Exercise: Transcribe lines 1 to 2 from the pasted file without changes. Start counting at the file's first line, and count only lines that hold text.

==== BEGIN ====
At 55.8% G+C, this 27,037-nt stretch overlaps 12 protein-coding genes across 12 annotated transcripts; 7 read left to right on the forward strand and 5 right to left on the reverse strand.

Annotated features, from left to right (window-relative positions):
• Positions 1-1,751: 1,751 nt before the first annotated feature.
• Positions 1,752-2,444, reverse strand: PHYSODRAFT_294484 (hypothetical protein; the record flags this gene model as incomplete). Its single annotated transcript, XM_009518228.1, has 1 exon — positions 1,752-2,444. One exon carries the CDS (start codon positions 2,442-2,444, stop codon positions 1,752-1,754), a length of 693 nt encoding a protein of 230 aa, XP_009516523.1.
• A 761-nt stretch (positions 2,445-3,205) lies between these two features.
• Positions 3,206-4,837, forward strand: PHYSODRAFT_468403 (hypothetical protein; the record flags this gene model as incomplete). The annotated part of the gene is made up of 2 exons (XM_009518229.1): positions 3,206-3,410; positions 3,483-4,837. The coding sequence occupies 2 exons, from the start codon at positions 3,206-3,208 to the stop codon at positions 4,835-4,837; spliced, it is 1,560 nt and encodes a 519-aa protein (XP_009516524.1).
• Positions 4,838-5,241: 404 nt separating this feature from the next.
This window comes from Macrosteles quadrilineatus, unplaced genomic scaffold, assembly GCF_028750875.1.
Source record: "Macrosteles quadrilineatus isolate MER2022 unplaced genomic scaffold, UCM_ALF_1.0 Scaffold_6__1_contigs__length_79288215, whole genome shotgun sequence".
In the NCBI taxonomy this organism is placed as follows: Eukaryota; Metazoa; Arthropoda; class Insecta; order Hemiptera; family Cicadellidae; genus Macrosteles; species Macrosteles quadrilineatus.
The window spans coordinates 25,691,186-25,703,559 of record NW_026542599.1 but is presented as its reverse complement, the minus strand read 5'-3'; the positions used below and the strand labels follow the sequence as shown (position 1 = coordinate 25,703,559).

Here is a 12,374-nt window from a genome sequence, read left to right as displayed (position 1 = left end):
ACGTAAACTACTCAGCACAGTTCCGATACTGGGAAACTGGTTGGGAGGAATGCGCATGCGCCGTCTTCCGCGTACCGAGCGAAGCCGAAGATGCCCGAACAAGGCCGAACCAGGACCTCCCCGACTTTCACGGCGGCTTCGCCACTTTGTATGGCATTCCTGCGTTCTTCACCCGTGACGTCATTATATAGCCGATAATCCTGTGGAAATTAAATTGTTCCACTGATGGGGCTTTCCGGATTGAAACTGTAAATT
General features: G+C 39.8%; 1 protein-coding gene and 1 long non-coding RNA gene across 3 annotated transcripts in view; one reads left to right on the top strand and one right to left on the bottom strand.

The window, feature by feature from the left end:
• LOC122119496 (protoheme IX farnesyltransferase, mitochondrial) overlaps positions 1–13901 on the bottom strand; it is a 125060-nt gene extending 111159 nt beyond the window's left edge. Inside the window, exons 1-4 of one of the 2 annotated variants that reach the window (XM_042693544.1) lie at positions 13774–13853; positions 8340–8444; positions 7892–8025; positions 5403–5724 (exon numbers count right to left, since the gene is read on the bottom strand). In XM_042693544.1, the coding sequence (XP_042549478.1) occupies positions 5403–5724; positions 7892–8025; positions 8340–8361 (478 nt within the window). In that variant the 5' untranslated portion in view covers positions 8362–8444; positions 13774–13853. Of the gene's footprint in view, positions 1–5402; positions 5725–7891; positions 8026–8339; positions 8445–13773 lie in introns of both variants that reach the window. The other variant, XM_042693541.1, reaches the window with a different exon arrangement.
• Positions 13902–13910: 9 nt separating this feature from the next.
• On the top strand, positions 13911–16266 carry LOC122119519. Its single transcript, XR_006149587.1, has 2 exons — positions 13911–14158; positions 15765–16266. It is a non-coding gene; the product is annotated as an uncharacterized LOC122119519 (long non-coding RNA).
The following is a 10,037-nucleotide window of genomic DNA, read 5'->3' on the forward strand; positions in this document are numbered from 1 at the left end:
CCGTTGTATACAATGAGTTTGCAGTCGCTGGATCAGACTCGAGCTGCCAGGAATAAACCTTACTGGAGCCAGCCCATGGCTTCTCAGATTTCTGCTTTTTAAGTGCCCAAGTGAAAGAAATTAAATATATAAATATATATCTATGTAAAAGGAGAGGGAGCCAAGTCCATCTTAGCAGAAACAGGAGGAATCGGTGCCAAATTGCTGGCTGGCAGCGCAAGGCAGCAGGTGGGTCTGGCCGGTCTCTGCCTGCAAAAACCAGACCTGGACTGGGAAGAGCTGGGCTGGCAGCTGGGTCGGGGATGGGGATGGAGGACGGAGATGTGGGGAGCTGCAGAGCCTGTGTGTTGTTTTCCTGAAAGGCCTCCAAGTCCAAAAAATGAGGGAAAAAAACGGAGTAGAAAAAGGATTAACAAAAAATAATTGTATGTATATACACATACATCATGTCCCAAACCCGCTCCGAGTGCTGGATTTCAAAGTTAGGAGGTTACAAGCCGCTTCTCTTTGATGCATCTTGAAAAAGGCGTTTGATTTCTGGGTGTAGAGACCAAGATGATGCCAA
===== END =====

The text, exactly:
At 55.8% G+C, this 27,037-nt stretch overlaps 12 protein-coding genes across 12 annotated transcripts; 7 read left to right on the forward strand and 5 right to left on the reverse strand.

Annotated features, from left to right (window-relative positions):